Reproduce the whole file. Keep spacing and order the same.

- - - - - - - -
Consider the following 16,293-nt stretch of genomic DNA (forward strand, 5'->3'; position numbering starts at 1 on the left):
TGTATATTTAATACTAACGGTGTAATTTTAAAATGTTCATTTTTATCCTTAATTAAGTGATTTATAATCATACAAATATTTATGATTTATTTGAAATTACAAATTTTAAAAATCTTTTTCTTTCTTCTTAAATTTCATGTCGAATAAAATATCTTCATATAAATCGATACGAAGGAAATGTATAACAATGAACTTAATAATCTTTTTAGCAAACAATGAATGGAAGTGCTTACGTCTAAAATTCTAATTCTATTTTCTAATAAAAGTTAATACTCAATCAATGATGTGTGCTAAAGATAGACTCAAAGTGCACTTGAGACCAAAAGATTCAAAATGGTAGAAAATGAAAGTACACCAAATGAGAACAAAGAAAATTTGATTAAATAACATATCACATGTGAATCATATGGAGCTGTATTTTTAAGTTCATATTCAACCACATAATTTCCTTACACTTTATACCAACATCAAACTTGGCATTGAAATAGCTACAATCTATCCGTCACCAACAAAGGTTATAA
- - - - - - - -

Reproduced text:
Consider the following 16,293-nt stretch of genomic DNA (forward strand, 5'->3'; position numbering starts at 1 on the left):
TGTATATTTAATACTAACGGTGTAATTTTAAAATGTTCATTTTTATCCTTAATTAAGTGATTTATAATCATACAAATATTTATGATTTATTTGAAATTACAAATTTTAAAAATCTTTTTCTTTCTTCTTAAATTTCATGTCGAATAAAATATCTTCATATAAATCGATACGAAGGAAATGTATAACAATGAACTTAATAATCTTTTTAGCAAACAATGAATGGAAGTGCTTACGTCTAAAATTCTAATTCTATTTTCTAATAAAAGTTAATACTCAATCAATGATGTGTGCTAAAGATAGACTCAAAGTGCACTTGAGACCAAAAGATTCAAAATGGTAGAAAATGAAAGTACACCAAATGAGAACAAAGAAAATTTGATTAAATAACATATCACATGTGAATCATATGGAGCTGTATTTTTAAGTTCATATTCAACCACATAATTTCCTTACACTTTATACCAACATCAAACTTGGCATTGAAATAGCTACAATCTATCCGTCACCAACAAAGGTTATAA